"The Color of His Skin," Steve Bogira, February 29, 2012. Joe Henson, a 21-year-old from West Englewood, was shot in the chest one night in 1970 as the result of a "racial fight." His killing went all but unpunished. Going back 40 years, Bogira reconstructs the events, and traces their ripples into the present.
(Bogira recently left the Reader to freelance, but the length of his tenure is a testament to the paper as an institution. One of his earliest pieces for the paper, from January 1988, was a piece about desegregating Chicago's schools; another was a long piece about PTSD in children from July 1992. Fast forward more than two decades later, and he's still writing thorough pieces about the same subjects.)
"Police Torture in Chicago," John Conroy, January 1996-November 2007. Not a single piece but an archive of the reporter's work on the subject, some of the most important investigative work ever done in the city. If you've already read them, I also highly recommend Conroy's book Unspeakable Acts, Ordinary People: The Dynamics of Torture, which blends his Chicago reporting with similar work in Israel and Northern Ireland.
"Let Us Now Praise R.J. Grunts," Elizabeth Tamny, April 13, 2006. An incisive piece about how Rich Melman's Lettuce Entertain You empire, scoffed at as Chicago's fine-dining star rose, served as both an economic and conceptual foundation for the city's best restaurants.
"Johnny Washington's Life," Grant Pick, April 7, 1988. Pick starts with Washington—unemployed, limping from gunfire—in paternity court, and from there mostly just listens.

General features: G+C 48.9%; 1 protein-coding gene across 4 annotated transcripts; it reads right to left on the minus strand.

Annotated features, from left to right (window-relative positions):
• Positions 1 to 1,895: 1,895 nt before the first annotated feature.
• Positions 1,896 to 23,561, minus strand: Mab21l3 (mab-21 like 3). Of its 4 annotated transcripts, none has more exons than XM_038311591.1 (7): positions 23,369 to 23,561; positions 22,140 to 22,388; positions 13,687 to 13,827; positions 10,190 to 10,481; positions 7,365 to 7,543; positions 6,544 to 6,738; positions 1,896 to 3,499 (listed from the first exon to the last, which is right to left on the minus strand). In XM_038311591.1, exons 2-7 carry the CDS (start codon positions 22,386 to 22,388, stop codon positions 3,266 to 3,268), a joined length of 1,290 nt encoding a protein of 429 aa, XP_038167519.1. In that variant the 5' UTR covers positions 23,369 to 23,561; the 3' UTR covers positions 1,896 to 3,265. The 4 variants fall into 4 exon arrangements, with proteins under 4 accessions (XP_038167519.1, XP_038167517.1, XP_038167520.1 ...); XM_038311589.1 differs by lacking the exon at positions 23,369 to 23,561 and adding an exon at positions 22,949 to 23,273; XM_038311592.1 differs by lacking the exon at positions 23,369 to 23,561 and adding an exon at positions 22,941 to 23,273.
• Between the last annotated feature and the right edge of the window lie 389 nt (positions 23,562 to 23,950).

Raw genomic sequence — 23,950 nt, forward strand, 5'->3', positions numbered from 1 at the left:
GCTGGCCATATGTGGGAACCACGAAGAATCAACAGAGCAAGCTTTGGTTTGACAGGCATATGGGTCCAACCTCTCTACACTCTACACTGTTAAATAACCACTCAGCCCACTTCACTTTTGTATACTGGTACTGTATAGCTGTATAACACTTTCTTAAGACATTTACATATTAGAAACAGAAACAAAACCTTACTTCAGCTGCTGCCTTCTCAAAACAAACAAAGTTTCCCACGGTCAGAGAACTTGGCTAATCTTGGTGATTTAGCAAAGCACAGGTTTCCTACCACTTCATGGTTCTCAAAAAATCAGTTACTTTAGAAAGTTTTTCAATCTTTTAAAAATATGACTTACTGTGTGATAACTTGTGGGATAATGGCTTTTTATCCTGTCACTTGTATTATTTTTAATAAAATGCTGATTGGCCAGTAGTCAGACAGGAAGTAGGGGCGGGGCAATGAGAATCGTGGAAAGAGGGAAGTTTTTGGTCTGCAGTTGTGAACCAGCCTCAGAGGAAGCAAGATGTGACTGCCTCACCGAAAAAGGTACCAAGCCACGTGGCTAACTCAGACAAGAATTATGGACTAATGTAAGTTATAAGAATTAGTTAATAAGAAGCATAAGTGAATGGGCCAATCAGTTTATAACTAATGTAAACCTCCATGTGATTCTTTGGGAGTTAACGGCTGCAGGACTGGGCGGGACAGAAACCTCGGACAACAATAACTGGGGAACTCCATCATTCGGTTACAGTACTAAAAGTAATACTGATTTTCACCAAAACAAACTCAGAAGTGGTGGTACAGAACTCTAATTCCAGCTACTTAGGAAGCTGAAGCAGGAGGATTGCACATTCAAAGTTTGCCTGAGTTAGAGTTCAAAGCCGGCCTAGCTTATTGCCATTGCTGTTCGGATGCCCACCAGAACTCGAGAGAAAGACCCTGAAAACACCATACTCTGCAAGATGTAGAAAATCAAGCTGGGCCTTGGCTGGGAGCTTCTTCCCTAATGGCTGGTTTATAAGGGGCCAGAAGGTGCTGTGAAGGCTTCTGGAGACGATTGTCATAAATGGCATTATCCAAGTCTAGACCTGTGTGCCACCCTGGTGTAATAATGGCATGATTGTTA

"Hecho en Illinois," Linda Lutton and Catrin Einhorn, November 16, 2006. The two reporters (now at WBEZ and the New York Times, respectively) visit the pumpkin capital of America, the downstate town of Morton, and talk to the workers who make that possible—most of whom come from one small Mexican town.
"The Steel Sailors," Edward McClelland, February 8, 2007. The kind of assignment lots of us go into the business for: a weekend on a Lake Michigan steel ship.
"The Passion of David Bazan," Jessica Hopper, July 30, 2009. He was "Christian indie rock's first crossover star"; then he started drinking heavily and came out the other end as an agnostic. Hopper explores how that changed his relationship with his Christian fans, and how it didn't.
"Grit & Glitter," Elly Fishman, August 18, 2011. By my current colleague. After I read this I told my boss she should check this writer out, and now she works here (sorry guys).
"The Fuel of a New Machine," David Moberg, March 30, 1989. A brilliant piece about the intersection of money and power in the Daley administration that marks how Chicago (and to a certain extent, big cities more generally) moved from the old form of machine patronage to the more rarefied, financially driven model of "pinstripe patronage." A lot of the way power is wielded today begins at this point.
"Everybody's Mayor," Gary Rivlin, March 19, 1992. One of many pieces from Rivlin's reporting on Harold Washington—which became the definitive Fire on the Prairie—that presents a complex portrait of a still-misunderstood administration.